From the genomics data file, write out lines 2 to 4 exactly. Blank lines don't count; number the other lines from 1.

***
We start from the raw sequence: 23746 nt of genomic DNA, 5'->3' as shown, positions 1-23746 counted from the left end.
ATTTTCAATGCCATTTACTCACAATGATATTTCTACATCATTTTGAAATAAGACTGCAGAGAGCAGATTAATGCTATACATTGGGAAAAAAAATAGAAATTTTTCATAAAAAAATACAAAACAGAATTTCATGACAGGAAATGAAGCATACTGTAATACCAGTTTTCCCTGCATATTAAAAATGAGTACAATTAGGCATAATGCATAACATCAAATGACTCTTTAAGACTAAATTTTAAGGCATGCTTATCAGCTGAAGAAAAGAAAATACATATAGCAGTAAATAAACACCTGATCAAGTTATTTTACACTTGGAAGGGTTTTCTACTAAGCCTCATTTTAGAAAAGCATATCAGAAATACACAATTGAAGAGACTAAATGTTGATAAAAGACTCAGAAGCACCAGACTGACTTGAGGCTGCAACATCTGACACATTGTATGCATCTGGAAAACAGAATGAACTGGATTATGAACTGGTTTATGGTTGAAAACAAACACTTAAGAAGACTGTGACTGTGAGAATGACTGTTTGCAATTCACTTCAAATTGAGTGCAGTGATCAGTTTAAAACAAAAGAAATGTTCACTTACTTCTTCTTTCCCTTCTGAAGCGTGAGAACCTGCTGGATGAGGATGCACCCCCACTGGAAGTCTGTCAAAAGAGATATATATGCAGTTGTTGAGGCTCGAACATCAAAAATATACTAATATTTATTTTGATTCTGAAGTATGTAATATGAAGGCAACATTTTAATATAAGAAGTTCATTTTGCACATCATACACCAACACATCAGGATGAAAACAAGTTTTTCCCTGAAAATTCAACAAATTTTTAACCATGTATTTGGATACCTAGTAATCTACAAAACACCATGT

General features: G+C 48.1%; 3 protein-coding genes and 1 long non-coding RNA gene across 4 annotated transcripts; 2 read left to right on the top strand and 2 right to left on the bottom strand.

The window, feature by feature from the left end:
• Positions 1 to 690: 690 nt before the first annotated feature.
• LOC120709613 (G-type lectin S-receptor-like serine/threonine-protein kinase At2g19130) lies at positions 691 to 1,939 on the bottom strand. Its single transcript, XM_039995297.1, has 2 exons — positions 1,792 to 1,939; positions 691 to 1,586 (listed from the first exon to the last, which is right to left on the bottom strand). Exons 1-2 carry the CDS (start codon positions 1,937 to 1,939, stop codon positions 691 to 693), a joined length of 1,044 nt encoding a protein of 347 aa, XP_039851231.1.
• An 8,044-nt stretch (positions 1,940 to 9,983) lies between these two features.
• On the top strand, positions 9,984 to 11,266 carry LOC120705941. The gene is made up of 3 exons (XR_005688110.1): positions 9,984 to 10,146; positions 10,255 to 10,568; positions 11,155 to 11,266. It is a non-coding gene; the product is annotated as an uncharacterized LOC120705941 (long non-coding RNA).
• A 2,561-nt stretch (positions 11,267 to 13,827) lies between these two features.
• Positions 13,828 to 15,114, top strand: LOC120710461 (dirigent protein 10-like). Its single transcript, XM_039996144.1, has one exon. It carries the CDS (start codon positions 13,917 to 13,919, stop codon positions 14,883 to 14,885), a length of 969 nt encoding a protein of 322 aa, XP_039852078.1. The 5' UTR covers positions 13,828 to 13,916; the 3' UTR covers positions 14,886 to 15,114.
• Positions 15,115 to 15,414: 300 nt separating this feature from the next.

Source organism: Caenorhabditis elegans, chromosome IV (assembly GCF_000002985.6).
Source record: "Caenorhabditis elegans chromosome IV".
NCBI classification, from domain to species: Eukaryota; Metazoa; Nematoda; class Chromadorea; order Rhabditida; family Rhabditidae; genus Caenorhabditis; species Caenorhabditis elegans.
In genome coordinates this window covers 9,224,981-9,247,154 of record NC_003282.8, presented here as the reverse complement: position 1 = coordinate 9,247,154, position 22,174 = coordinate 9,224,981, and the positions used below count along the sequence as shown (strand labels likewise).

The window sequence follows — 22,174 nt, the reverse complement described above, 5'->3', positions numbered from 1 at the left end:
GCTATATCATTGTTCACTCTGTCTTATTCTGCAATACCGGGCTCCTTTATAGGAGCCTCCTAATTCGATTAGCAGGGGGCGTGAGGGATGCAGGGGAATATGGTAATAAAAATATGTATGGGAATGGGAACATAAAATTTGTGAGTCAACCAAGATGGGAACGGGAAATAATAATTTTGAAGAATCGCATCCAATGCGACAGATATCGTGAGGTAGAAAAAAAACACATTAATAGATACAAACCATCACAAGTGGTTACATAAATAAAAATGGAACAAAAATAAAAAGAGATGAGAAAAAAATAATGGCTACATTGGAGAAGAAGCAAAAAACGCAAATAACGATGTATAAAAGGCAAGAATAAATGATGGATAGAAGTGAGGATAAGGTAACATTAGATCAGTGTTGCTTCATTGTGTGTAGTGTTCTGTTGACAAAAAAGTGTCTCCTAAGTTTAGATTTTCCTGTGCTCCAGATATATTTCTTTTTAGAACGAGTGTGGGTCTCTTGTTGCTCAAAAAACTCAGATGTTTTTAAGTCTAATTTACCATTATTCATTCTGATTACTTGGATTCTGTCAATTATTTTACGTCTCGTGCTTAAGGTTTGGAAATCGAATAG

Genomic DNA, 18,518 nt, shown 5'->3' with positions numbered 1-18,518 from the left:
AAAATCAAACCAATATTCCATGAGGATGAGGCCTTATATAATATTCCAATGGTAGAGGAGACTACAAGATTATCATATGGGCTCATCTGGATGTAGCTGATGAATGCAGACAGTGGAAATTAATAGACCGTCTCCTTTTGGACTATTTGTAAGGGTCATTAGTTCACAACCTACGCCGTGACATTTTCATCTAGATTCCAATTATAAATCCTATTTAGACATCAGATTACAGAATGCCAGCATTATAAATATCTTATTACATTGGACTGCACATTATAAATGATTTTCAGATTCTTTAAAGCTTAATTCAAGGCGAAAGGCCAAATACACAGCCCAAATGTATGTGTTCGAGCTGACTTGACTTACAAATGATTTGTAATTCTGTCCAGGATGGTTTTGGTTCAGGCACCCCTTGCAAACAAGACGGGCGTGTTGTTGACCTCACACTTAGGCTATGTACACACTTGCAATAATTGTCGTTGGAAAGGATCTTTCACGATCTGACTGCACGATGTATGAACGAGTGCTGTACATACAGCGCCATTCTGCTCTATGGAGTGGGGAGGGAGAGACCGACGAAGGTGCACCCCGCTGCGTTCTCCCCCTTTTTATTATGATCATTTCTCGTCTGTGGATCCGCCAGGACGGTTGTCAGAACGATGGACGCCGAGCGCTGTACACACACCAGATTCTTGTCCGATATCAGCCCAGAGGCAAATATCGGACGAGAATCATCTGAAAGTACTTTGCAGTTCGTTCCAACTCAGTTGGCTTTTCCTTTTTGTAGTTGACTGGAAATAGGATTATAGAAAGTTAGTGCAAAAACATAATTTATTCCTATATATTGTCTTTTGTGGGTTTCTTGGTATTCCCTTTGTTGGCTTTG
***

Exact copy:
ATTTTCAATGCCATTTACTCACAATGATATTTCTACATCATTTTGAAATAAGACTGCAGAGAGCAGATTAATGCTATACATTGGGAAAAAAAATAGAAATTTTTCATAAAAAAATACAAAACAGAATTTCATGACAGGAAATGAAGCATACTGTAATACCAGTTTTCCCTGCATATTAAAAATGAGTACAATTAGGCATAATGCATAACATCAAATGACTCTTTAAGACTAAATTTTAAGGCATGCTTATCAGCTGAAGAAAAGAAAATACATATAGCAGTAAATAAACACCTGATCAAGTTATTTTACACTTGGAAGGGTTTTCTACTAAGCCTCATTTTAGAAAAGCATATCAGAAATACACAATTGAAGAGACTAAATGTTGATAAAAGACTCAGAAGCACCAGACTGACTTGAGGCTGCAACATCTGACACATTGTATGCATCTGGAAAACAGAATGAACTGGATTATGAACTGGTTTATGGTTGAAAACAAACACTTAAGAAGACTGTGACTGTGAGAATGACTGTTTGCAATTCACTTCAAATTGAGTGCAGTGATCAGTTTAAAACAAAAGAAATGTTCACTTACTTCTTCTTTCCCTTCTGAAGCGTGAGAACCTGCTGGATGAGGATGCACCCCCACTGGAAGTCTGTCAAAAGAGATATATATGCAGTTGTTGAGGCTCGAACATCAAAAATATACTAATATTTATTTTGATTCTGAAGTATGTAATATGAAGGCAACATTTTAATATAAGAAGTTCATTTTGCACATCATACACCAACACATCAGGATGAAAACAAGTTTTTCCCTGAAAATTCAACAAATTTTTAACCATGTATTTGGATACCTAGTAATCTACAAAACACCATGT

General features: G+C 48.1%; 3 protein-coding genes and 1 long non-coding RNA gene across 4 annotated transcripts; 2 read left to right on the top strand and 2 right to left on the bottom strand.

The window, feature by feature from the left end: